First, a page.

Alipay app ends menu translation mystery for Chinese


Bridger-Berkeley says the business, which turns over more than $1 million a year, is predicting the tech will boost sales from tourists by as much as 25 per cent and will save staff time in a busy marketplace where ordering efficiency is key.

“It’s definitely going to, even if just the angle of informing customers [of our offer] before they come down,” he says.

Alipay is launching the offer in Australia in a partnership with travel app maker HarkHark.

Alipay. Credit:Bloomberg.

ANZ general manager of Alipay, George Lawson, believes app-first ordering is likely to become more mainstream, both for tourists and everyday shoppers.

“It provides so much convenience and it provides business benefits because people are on the mobile all the time. I am firmly of the view that applications like this will push more and more activity onto the mobile,” he says.

Australian businesses on the Alipay platform will be able to access the system, with providers including Commonwealth Bank and National Australia Bank letting businesses process Alipay payments through their terminals.

Processing fees will depend on each company’s agreement with their bank or financial institution.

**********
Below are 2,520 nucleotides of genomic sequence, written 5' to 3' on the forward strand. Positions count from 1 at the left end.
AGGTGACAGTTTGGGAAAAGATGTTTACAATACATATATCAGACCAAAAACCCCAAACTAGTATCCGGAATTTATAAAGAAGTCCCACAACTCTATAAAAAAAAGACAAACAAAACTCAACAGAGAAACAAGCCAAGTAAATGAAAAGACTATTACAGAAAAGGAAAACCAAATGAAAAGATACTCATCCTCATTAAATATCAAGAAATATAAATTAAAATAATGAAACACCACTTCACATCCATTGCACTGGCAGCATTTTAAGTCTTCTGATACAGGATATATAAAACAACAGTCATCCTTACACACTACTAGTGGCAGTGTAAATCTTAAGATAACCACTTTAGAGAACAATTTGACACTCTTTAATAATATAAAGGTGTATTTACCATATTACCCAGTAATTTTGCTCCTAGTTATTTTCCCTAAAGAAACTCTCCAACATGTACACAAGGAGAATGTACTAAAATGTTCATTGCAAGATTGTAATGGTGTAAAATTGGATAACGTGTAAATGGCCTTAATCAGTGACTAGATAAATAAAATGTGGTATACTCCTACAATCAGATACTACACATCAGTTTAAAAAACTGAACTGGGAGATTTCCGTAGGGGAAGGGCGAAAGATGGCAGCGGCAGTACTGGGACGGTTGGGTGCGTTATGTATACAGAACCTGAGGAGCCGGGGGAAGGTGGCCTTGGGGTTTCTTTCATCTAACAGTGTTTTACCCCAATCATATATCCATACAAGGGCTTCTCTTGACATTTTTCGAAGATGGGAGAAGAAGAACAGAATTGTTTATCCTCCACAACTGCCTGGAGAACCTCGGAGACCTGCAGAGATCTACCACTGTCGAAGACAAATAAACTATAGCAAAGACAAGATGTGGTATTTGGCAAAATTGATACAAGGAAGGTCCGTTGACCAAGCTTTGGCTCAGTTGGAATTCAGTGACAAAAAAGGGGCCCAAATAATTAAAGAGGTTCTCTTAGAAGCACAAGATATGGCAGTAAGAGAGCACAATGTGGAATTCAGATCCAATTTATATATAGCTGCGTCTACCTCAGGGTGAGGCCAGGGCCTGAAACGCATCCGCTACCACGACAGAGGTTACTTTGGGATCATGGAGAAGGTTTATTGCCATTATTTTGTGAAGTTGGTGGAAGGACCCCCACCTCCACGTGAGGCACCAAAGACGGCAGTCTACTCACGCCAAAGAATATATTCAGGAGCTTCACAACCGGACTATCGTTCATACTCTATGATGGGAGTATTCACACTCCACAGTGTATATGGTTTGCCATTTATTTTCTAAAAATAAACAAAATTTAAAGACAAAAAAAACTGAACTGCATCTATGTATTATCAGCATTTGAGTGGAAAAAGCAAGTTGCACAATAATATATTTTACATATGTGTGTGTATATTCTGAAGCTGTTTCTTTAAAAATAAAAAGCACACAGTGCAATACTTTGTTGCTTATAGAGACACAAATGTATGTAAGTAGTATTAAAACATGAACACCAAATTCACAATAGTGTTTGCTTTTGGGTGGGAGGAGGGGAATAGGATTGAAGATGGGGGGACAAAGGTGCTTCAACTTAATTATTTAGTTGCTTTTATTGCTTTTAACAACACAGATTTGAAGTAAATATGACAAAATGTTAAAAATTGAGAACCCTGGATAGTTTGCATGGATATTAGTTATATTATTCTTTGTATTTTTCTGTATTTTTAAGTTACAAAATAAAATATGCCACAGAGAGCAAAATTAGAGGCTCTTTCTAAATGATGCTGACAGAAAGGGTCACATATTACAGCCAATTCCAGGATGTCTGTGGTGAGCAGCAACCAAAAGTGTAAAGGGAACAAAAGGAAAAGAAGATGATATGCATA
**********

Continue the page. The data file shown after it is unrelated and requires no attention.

China is Australia’s largest inbound tourism market, with 1.4 million travellers spending $11.7 billion here last year, according to Tourism Australia.

Alipay says it has one billion user “wallets” on its platform globally, while 68 per cent of Chinese tourists it surveyed with Nielsen said they would pay via mobile when visiting Australia and New Zealand.

Mobile ordering boom

Touch screen and mobile ordering is nothing new in Australia and there are a range of companies offering digital ordering systems to hospitality businesses.

Shoppers use Alipay at Nicholas Seafood to place their order and pay from their phones.

Shoppers use Alipay at Nicholas Seafood to place their order and pay from their phones.

As mobile-first food delivery services continue to boom, the idea of ordering food without the need for human customer service is also becoming second-nature for Australian consumers.

Australian shoppers are also increasingly keen to pay directly via phones in their daily lives: one in eight now pays for at least one purchase a day via mobile, according to retail management consultancy Neto’s 2018 e-commerce report.

Emma is the small business reporter for The Age and Sydney Morning Herald based in Melbourne.

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